American Inquisition: The Hunt for Japanese American Disloyalty in World War II / Edition 1by Eric L. Muller
Pub. Date: 10/15/2007
Publisher: The University of North Carolina Press
When the U.S. government forced 70,000 American citizens of Japanese ancestry into internment camps in 1942, it created administrative tribunals to pass judgment on who was loyal and who was disloyal. In American Inquisition, Eric Muller relates the untold story of exactly how military and civilian bureaucrats judged these tens of thousands of American/i>
When the U.S. government forced 70,000 American citizens of Japanese ancestry into internment camps in 1942, it created administrative tribunals to pass judgment on who was loyal and who was disloyal. In American Inquisition, Eric Muller relates the untold story of exactly how military and civilian bureaucrats judged these tens of thousands of American citizens during wartime.
Some citizens were deemed loyal and were freed, but one in four was declared disloyal to America and condemned to repressive segregation in the camps or barred from war-related jobs. Using cultural and religious affiliations as indicators of Americans' loyalties, the far-reaching bureaucratic decisions often reflected the agendas of the agencies that performed them rather than the actual allegiances or threats posed by the citizens being judged, Muller explains.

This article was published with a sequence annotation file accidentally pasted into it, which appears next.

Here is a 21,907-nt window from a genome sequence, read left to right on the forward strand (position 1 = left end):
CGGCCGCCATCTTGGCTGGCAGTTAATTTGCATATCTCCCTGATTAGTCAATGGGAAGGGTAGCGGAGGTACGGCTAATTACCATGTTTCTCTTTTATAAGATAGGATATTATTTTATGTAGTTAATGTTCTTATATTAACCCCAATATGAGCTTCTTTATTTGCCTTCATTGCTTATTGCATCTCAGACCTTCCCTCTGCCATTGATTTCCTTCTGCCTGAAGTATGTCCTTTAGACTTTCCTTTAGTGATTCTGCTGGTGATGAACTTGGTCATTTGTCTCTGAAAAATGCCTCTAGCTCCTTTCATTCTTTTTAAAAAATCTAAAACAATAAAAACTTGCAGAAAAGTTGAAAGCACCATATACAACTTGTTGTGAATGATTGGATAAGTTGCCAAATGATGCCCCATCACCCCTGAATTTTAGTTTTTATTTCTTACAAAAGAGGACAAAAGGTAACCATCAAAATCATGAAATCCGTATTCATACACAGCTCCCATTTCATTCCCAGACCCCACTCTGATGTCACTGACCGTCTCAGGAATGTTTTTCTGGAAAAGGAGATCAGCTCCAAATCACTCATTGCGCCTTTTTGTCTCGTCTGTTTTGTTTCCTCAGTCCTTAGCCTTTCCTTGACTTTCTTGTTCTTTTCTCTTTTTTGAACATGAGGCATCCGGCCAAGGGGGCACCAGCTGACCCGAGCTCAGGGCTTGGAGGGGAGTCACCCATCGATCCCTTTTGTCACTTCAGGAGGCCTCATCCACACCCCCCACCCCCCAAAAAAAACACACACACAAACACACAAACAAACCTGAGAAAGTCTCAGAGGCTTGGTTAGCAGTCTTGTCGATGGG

American Inquisition is the only study of the Japanese American internment to examine the complex inner workings of the most draconian system of loyalty screening that the American government has ever deployed against its own citizens. At a time when our nation again finds itself beset by worries about an "enemy within" considered identifiable by race or religion, this volume offers crucial lessons from a recent and disastrous history.
Table of Contents
Chapter 1. Introduction
Chapter 2. Japanese Americans before the War
Chapter 3. Presumed Loyal, Presumed Disloyal
Chapter 4. Pressures on the Presumption of Disloyalty
Chapter 5. The Loyalty Questionnaires of 1943
Chapter 6. Processing Loyalty at the Japanese American Joint Board
Chapter 7. Processing Loyalty at the Provost Marshal General's Office
Chapter 8. Processing Loyalty at the War Relocation Authority
Chapter 9. Processing Loyalty at the Western Defense Command
Chapter 10. Defending (and Distorting) Loyalty Adjudication in Court
Chapter 11. Conclusion 000 Notes
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